2nd Prize: Christina Ding

A Novel Molecular Method to Express Any Gene of Interestin Brain in Vivo with Temporal and Spatial Precision


by Christina Ding 

(Supervisor: Dr. Keith Murai)



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The brain, an intricate neuronal nexus, requires the optimum interaction of thousands of biological molecules, many of which have contrasting signalling mechanisms and outputs during ontological development. Specifically, γ-amino butyric acid (GABA) is the most common inhibitory neurotransmitter that hyperpolarizes neurons in mature brains1. However, GABA depolarizes and excites neurons in developing brains, and in doing so drives a number of developmental processes that allow proper neural circuit formation2. To facilitate the study of developmental molecular profiles, biologists need to express or disrupt gene products during adulthood without affecting their earlier roles during development. Inducible loss of function and gain of function mutations, reverse genetics approaches through which researchers selectively disturb genes with both temporal and spatial precision, enable observation of altered phenotypes. Juxtaposing these mutated phenotypes with their wildtype protein profiles thereby accelerates the deduction of not only gene function during one stage in development but also a simplified approach to understanding protein signalling. Consequently, it is essential to design in vivo molecular tools to express a molecule of interest with spatial and temporal precision.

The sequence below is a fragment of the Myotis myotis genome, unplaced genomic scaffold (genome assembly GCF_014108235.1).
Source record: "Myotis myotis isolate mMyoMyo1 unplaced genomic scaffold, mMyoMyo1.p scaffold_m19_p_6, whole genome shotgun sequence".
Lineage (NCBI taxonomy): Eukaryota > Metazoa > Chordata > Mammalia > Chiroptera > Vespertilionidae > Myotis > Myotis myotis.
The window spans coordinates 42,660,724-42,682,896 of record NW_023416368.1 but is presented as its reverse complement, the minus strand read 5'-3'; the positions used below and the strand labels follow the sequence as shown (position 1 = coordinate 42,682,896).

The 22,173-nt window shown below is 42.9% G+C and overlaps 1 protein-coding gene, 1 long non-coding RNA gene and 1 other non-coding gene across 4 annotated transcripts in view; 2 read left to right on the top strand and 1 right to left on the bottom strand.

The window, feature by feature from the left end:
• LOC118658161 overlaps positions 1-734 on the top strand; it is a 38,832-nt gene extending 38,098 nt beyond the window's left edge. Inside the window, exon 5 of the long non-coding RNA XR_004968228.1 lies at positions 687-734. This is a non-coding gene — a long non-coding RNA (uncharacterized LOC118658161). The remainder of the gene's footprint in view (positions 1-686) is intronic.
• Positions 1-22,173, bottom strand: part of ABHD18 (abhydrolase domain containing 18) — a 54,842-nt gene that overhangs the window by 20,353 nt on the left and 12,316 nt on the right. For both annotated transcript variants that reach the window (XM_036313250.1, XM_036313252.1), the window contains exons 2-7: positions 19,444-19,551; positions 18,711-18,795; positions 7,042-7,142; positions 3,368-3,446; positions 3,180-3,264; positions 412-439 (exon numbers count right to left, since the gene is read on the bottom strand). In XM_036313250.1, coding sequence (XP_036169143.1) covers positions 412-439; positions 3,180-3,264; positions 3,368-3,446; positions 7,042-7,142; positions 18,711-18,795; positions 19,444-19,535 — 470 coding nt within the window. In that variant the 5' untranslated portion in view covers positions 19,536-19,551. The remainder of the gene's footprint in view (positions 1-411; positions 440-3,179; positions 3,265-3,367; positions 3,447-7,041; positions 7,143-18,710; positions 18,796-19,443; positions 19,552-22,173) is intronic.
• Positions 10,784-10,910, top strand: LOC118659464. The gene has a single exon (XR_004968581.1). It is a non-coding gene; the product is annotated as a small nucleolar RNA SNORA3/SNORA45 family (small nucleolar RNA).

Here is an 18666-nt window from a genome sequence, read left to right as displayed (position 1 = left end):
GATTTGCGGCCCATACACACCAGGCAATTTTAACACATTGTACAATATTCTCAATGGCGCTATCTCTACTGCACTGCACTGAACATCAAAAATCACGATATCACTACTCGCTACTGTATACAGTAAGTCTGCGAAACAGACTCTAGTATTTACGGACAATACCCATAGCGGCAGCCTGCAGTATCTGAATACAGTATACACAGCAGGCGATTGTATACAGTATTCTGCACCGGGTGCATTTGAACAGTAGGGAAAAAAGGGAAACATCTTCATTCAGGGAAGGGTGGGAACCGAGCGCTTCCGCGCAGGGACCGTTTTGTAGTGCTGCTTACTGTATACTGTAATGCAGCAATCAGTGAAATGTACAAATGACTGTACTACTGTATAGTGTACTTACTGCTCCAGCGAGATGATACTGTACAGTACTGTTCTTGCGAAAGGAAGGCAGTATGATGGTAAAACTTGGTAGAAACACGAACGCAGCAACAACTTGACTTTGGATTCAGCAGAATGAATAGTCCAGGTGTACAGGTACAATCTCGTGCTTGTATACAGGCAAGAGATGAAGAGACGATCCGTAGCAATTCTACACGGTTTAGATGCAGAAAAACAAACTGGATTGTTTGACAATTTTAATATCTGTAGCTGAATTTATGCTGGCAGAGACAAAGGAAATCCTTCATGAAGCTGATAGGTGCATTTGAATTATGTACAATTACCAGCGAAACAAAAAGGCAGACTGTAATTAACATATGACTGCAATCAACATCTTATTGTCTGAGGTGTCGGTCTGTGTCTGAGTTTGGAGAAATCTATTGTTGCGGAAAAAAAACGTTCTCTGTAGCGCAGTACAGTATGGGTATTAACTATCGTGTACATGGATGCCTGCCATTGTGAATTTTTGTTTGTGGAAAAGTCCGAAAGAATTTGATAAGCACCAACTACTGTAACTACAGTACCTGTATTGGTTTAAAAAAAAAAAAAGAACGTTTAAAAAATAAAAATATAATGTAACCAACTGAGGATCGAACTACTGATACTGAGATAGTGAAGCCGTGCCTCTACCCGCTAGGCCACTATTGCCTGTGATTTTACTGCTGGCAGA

We sought to create in vivo molecular tools to block GABAA transmission with temporal and spatial precision during development. Using in utero electroporation, we injected our genes into prenatal mice’s cortical neurons. Afterwards, doxycycline, an antibiotic, was used to induce gene expression with the Tet-On system. We designed three plasmids to be electroporated and transcribed in neurons. The first plasmid coded for the protein reverse tetracycline transactivator (rtTA). In the presence of doxycycline, rtTA bound to tetracycline response element (TRE) in our second plasmid, which then initiated transcription of TRE’s downstream gene product ICL and fluorescent reporter GFP3. ICL is a protein that blocks GABAA receptor function by competing with the γ2 subunit of GABAA receptors thereby preventing receptor anchoring to the postsynaptic membrane4. Our third plasmid expressed fluorescent protein tdTomato, a positive control that allowed visualization of the success and extent of gene expression.